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George Hoyt Whipple and the Impact of Liver on Anemia
George Hoyt Whipple ... was an American physician, pathologist, biomedical researcher, and medical school educator and administrator. Whipple shared the Nobel Prize in Physiology or Medicine in 1934 … "for their discoveries concerning liver therapy in cases of anemia".
Whipple's main research was concerned with anemia and with the physiology and pathology of the liver. He won the Nobel Prize for his discovery that liver fed to anemic dogs reverses the effects of the anemia. This remarkable discovery led directly to successful liver treatment of pernicious anemia.
Whipple agreed in 1921 to become Dean of the newly funded and yet-to-be-built medical school in Rochester, New York. Whipple thus became Professor and Chairman of Pathology and the founding Dean of the new School of Medicine and Dentistry at the University of Rochester. Whipple served the School as the Dean until 1954 and remained at Rochester for the rest of his life.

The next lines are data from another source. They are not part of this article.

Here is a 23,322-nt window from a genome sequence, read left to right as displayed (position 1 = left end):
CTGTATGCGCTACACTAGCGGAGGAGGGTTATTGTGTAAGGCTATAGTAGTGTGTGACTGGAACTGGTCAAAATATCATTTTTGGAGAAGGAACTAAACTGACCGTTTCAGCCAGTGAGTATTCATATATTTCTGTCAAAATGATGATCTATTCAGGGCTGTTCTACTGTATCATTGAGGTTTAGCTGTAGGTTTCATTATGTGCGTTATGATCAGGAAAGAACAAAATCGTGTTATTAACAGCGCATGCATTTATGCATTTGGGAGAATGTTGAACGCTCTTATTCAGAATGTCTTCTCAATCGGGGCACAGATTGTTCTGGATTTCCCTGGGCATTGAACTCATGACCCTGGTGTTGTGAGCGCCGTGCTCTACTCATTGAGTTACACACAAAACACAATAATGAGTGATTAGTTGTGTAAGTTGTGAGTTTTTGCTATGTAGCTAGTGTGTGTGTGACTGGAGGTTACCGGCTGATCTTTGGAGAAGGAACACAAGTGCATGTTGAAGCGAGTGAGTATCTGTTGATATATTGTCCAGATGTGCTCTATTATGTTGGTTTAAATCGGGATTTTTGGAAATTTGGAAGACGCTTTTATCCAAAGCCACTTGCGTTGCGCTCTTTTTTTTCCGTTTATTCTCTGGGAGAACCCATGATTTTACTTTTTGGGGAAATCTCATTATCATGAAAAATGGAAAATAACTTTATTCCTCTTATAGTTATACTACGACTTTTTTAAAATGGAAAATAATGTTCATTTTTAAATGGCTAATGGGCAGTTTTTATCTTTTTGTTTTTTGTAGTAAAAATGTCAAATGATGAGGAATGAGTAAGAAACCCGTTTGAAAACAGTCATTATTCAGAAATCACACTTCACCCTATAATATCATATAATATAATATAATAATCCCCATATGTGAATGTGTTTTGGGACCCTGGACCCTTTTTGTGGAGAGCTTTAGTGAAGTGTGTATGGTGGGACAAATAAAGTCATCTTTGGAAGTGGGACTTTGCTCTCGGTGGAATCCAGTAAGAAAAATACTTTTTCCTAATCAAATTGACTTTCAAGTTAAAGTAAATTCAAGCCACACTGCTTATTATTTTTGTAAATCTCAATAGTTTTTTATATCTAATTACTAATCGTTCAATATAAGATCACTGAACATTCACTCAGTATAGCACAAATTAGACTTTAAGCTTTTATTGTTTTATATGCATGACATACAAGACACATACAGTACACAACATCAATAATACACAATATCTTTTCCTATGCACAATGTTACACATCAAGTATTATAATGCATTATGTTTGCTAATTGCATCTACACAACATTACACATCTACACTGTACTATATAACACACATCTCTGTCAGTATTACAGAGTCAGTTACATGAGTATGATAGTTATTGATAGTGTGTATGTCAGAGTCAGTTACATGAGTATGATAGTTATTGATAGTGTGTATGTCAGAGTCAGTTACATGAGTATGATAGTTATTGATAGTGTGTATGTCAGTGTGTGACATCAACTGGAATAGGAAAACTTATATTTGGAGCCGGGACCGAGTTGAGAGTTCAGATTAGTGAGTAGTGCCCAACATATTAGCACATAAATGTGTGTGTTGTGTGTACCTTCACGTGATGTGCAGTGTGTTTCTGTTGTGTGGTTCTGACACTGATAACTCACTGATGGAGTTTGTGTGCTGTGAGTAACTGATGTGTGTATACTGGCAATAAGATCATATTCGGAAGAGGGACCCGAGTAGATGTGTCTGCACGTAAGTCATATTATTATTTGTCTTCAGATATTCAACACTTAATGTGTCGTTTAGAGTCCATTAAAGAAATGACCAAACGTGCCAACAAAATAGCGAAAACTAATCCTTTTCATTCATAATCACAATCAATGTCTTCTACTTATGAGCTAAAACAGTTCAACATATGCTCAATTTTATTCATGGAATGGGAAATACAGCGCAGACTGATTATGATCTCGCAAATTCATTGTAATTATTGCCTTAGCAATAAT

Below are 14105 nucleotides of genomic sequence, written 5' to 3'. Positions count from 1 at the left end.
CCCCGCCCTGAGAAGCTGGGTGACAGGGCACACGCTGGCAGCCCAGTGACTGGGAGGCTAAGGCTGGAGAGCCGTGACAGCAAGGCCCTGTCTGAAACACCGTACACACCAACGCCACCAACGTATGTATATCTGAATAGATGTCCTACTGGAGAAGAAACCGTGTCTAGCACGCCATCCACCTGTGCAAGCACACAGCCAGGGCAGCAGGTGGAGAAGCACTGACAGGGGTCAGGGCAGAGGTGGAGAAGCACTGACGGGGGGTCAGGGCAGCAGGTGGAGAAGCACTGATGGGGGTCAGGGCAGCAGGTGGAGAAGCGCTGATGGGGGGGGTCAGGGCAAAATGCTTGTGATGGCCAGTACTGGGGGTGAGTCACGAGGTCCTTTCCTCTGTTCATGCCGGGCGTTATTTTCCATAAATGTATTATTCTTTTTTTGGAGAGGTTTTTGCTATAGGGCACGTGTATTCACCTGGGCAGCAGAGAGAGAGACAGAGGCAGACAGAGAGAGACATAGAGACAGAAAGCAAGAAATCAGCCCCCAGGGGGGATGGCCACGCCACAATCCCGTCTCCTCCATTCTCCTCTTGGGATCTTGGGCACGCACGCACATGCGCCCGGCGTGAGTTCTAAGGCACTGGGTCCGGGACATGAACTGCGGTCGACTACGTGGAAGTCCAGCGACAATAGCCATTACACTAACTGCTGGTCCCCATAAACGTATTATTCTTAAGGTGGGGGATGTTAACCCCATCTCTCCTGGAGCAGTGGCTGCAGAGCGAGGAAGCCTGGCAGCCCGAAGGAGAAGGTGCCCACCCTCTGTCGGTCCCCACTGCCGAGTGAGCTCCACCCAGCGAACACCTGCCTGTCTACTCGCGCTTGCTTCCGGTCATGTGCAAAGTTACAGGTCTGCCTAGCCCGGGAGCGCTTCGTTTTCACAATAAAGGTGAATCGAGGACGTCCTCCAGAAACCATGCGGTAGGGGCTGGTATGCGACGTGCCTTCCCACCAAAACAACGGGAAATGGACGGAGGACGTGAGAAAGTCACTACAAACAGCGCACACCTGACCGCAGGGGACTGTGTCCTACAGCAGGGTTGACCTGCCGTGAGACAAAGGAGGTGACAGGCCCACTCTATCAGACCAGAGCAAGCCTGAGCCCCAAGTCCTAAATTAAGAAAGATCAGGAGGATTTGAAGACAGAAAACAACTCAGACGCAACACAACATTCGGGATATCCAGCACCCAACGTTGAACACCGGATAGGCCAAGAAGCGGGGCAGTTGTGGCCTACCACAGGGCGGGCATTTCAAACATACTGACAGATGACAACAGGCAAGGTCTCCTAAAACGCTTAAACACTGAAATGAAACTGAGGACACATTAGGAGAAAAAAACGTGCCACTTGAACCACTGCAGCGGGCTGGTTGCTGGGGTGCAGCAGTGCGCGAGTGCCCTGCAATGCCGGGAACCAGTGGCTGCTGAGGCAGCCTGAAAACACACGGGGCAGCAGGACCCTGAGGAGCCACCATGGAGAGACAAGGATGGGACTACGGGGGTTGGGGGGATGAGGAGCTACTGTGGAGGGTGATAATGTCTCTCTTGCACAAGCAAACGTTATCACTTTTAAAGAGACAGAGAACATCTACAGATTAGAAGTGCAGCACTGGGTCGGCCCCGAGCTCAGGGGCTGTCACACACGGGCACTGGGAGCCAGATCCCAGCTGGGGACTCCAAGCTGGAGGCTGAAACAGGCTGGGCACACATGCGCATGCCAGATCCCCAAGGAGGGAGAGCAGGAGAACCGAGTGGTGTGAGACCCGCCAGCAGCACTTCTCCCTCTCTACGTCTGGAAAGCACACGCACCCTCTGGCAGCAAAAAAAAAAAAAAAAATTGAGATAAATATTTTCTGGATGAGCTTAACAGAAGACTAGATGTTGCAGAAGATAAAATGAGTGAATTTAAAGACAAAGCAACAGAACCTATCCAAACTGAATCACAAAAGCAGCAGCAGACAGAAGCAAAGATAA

– Edited excerpt from George Whipple
Additional information about George H. Whipple and the impact of liver on anemia is available in electronic documents and on the Web.
Hemoglobin Labeled by Radioactive Lysine, DOE Technical Report, 1949
Radioactive Lysine in Protein Metabolism Studies, DOE Technical Report, 1950
Biological Effects of Ionizing Radiation Cycle, DOE Technical Report, 1952
Additional Web Pages:
Special Topics: The Hooper Foundation (first Director was George Hoyt Whipple)
Whipple House Museum (second entry on page), Ashland, NH
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